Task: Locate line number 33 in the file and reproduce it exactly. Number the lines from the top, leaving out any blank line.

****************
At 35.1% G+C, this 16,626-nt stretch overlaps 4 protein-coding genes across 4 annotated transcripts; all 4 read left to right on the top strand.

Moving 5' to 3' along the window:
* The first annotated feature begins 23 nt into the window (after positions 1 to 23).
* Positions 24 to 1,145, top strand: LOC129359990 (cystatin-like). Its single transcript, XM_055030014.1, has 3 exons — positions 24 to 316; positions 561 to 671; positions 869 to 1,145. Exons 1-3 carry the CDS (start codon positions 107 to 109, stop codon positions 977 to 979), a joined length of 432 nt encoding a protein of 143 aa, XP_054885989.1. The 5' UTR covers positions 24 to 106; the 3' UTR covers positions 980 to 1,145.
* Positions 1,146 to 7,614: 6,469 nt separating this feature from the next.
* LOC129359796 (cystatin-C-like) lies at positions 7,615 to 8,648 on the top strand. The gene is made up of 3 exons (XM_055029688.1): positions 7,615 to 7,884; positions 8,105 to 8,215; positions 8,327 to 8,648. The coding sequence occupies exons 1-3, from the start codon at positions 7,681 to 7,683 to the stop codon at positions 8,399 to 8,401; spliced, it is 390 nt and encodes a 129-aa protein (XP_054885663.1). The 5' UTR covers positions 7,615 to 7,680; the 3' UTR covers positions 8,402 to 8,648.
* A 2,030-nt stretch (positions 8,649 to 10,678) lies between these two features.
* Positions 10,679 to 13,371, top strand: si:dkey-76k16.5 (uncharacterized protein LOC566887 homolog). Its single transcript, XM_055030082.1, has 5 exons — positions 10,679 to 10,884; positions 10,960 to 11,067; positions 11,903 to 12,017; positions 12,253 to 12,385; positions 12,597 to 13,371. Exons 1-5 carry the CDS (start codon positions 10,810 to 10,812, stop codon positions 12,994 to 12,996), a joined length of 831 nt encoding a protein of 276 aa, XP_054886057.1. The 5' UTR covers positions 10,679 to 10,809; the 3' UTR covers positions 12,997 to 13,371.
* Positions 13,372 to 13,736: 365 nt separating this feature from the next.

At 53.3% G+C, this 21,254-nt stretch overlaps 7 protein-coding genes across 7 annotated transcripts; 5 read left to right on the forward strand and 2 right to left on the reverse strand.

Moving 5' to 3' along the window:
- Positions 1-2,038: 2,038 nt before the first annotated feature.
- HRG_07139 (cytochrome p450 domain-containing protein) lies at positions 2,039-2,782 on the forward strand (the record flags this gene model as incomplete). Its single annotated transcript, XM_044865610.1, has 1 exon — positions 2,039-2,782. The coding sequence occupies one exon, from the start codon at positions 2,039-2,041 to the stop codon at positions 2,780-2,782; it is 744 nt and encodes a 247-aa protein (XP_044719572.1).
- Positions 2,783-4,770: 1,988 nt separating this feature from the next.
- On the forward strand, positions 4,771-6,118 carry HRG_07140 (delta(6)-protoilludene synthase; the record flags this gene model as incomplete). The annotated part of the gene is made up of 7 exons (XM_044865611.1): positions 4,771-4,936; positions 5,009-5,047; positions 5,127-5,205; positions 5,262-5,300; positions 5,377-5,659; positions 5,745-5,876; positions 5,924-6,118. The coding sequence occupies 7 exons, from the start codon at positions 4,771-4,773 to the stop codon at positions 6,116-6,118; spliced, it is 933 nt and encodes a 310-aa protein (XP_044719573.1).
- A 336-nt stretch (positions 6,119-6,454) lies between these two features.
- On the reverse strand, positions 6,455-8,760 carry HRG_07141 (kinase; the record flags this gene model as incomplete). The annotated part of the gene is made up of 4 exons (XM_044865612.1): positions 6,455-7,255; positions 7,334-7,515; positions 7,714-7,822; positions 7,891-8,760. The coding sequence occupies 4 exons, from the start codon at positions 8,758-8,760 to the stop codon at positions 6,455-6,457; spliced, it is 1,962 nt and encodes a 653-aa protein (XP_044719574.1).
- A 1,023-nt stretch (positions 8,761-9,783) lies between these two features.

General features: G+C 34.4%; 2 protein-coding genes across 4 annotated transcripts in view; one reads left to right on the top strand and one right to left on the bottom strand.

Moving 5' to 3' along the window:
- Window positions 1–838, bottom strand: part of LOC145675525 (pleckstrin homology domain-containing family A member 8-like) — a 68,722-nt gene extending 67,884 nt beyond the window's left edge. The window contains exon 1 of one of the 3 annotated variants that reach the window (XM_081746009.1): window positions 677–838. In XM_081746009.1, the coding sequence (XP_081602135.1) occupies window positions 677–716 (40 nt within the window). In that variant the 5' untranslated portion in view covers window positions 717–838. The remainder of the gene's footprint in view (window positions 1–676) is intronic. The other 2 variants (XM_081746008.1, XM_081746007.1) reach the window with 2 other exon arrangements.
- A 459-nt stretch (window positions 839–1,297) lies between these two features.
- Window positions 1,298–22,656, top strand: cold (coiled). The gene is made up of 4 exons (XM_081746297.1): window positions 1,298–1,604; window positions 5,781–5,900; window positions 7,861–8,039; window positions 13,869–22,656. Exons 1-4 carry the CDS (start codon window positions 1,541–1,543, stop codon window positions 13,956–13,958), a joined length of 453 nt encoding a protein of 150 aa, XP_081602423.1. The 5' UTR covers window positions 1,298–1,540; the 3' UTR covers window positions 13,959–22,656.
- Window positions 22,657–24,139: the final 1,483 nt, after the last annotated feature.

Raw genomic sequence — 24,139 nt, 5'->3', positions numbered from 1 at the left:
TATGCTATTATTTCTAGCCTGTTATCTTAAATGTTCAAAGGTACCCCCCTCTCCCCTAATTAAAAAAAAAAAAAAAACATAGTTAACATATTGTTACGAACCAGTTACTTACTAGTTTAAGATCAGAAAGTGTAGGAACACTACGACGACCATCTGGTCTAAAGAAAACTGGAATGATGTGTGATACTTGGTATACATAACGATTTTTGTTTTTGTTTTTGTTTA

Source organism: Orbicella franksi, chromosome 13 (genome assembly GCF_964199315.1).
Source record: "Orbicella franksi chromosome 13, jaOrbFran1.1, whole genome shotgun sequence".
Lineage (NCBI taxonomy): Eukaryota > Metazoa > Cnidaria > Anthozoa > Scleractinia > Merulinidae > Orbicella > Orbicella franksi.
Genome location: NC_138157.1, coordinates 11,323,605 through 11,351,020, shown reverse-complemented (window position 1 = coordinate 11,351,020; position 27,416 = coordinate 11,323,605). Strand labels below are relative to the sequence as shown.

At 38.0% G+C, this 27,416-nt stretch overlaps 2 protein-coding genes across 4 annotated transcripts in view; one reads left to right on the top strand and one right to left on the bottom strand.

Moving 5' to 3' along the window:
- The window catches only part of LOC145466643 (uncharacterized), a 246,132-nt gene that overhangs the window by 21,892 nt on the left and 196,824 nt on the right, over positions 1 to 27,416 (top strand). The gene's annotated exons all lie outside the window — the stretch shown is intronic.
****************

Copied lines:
- The window catches only part of LOC145466643 (uncharacterized), a 246,132-nt gene that overhangs the window by 21,892 nt on the left and 196,824 nt on the right, over positions 1 to 27,416 (top strand). The gene's annotated exons all lie outside the window — the stretch shown is intronic.